RACE WAR AND POVERTY: Why do White African farmers want to move to Russia?

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About 15,000 Boers, descendants of mostly Dutch, but also French and German settlers, want to emigrate from South Africa to Russia, where they plan to establish an agricultural colony and invest in the Russian economy.

Post-apartheid South Africa has worked out well for some, and not others. The overall struggle against apartheid in South Africa was only made possible by guaranteeing that a post-apartheid South Africa wouldn’t be so radical that it would fall into the Soviet orbit. The Soviets, as well as Gaddafi of Libya, had supported anti-apartheid leaders like Nelson Mandela, even while he sat in prison for more than 27 years. Thus, only with the the USSR on the teetering verge of absolute collapse, could western powers pressure its partner South Africa to improve their public image, and change their constitution, release Mandela, and the rest as they say, is history.

As a result,  of course a good number of blacks increased their lot, and white South Africans of English descent nevertheless continue to have a strong pull on the financial and trade centers in the country. Other blacks, not tribally or economically connected to blacks in powers, and white Boers, haven’t fared as well.  Indeed, despite well-intentioned and effective anti-apartheid media and literature from the past, Boers in South Africa – while maintaining an advantage and privilege over most blacks – nevertheless lived in some of the poorest conditions by modern standards, paralleling the poverty of whites in parts of the US like Appalachia.

South Africa is on the verge of a race war and economic disaster. The devastation and confiscations, as well as the murders of white farmers, mean that the Boers are thinking of massive emigration. In addition, migration to South Africa from other parts of sub-Saharan Africa, has increased substantially, and as a result, more violence – inter-tribal black-on-black violence as increased substantively as well.

The present situation in South Africa was created long ago, no one alive today is responsible for the history or the European requirement to create colonies. What people today appear prepared to do, is make the best out of an inherited dynamic. But raising the spectre of white poverty in South Africa often creates a dividing line, and even accusations of ‘racism’ can be hurled at those speaking on the issue.

Currently, 30 Boer families are ready to move to Russia immediately, and another 15,000 people want the same.

Irina Volynets, president of the non-governmental organization National Committee of Parents, who attended a meeting with a delegation of Boers in the Russian region of Stavropol in the south of the country, discussed the prospects of this emigration.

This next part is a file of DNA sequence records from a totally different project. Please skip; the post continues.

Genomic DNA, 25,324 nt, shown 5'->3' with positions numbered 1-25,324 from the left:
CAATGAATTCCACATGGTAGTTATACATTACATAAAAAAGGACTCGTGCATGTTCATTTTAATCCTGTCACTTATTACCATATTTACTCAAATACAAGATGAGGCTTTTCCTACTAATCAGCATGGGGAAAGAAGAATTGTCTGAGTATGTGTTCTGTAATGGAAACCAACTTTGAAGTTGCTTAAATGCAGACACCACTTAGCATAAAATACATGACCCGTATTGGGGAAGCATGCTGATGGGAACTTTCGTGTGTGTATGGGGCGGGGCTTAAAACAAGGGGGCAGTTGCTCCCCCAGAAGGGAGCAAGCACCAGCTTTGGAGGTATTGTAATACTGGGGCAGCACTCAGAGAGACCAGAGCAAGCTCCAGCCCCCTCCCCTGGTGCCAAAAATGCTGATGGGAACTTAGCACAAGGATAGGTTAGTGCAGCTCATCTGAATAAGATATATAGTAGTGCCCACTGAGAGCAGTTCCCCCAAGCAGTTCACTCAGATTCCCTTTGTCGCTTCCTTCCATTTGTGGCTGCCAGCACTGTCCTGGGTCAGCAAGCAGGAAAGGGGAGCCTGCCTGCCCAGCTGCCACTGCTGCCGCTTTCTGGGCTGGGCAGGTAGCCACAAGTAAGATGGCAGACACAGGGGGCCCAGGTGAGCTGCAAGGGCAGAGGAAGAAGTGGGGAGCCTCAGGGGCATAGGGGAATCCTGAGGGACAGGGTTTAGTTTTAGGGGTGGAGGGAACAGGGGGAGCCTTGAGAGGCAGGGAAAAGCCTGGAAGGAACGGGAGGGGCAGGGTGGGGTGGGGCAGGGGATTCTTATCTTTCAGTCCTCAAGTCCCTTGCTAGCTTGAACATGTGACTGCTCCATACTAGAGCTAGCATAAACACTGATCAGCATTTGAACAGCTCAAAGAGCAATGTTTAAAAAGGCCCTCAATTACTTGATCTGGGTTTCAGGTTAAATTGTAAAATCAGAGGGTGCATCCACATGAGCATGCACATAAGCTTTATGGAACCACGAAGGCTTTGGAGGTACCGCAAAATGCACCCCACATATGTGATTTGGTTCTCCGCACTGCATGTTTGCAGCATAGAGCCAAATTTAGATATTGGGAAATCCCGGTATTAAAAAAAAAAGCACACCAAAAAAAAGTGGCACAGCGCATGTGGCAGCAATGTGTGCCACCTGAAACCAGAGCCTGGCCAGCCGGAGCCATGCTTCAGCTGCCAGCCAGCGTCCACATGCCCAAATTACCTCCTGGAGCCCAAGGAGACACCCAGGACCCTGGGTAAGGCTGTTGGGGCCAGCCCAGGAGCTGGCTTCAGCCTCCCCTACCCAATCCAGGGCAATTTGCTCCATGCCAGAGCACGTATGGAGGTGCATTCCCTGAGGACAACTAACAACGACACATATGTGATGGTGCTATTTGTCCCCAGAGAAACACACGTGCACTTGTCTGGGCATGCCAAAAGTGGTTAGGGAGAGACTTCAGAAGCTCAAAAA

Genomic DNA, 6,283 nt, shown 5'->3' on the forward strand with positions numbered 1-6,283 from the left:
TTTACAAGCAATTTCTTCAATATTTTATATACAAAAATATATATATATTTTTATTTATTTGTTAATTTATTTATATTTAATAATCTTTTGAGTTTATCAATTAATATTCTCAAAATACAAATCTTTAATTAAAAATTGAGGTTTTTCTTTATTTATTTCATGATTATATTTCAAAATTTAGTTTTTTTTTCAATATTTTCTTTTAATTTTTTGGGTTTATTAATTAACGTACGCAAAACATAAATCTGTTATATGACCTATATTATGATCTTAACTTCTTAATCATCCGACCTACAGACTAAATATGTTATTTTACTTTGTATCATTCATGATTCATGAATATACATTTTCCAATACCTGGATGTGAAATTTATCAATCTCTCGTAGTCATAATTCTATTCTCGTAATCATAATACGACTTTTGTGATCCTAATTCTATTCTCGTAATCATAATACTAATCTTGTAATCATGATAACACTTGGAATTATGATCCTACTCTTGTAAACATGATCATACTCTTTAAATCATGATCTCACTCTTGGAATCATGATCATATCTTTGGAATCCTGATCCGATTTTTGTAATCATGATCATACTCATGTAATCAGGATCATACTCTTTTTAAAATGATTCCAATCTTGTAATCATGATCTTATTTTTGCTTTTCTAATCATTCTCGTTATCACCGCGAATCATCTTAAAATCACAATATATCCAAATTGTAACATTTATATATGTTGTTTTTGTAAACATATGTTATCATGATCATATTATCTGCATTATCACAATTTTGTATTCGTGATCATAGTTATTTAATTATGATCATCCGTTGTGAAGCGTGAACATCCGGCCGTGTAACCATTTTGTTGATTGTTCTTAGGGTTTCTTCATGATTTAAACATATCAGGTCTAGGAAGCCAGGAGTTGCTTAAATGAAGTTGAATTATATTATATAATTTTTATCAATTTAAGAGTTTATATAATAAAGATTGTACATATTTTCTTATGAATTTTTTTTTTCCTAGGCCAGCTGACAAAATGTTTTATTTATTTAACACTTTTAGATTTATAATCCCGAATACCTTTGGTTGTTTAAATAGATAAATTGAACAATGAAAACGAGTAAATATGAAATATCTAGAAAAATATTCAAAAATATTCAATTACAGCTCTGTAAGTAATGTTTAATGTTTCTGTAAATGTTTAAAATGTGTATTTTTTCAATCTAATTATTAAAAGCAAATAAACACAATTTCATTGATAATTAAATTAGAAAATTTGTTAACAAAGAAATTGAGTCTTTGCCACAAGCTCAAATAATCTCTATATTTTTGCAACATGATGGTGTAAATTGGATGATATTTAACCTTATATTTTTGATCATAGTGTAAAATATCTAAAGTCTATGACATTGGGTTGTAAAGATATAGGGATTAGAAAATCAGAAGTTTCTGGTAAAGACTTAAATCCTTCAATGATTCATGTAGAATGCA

According to her, the Russians and Boers have a similar spirit, appreciate family values ​​and traditions. 15,000 Boers expressed their desire to move to Russia to engage in agriculture and science.

“It should be noted that the representatives of the Boer, the delegates who came [to the Stavropol region], are intellectuals, not just people with higher education, one of them is a scientist, a doctor of science. They are people who want to come here as dependents and live here at our expense, but people who plan to make their contribution to general well-being,” Volynets explained.

As for assimilation, the policy emphasized that the values ​​of the Boers coincide with those of the Russians, which will facilitate this process.

“We are not against the fact that the Boer, as well as other ethnic groups that come to Russia, maintain their identity. It is a common tendency in our history: Russia as the elder brother, as a generous friend to the small. From ancient times, the people who arrived here in peace, kept their identity in Russia, while becoming part of this multiethnic family,” she said.

According to her, Russia must provide aid to the Boers and offer them the opportunity to live, work and raise their children in Russian territory. The policy stresses that boers could settle in Russian farming regions – in the south of the country. As for the creation of the necessary conditions for this migration, Volynets said that it is a very difficult issue that will take a long time and that it must be resolved at the highest political level.

This is not non-refundable help. Boers are ready to work in Russia, they are people who have initial capital to settle in Russian territory.

Volynets hopes that in several months the Russian authorities will make their decision on the Boer emigration to Russia.

Besides agriculture, Boers, being industrious people, can invest in the Russian economy.

“This migration could become a great investment project that would be beneficial to everyone – for both the residents and the investors, as with the Boers, they will apply their money to the development of a region,” she said.

“These people know how to work, they like to work and they do it perfectly. In Russia these people will be a good example of what we need,” she said, adding that these migrants will contribute to the diversity of the Russian multiethnic people.

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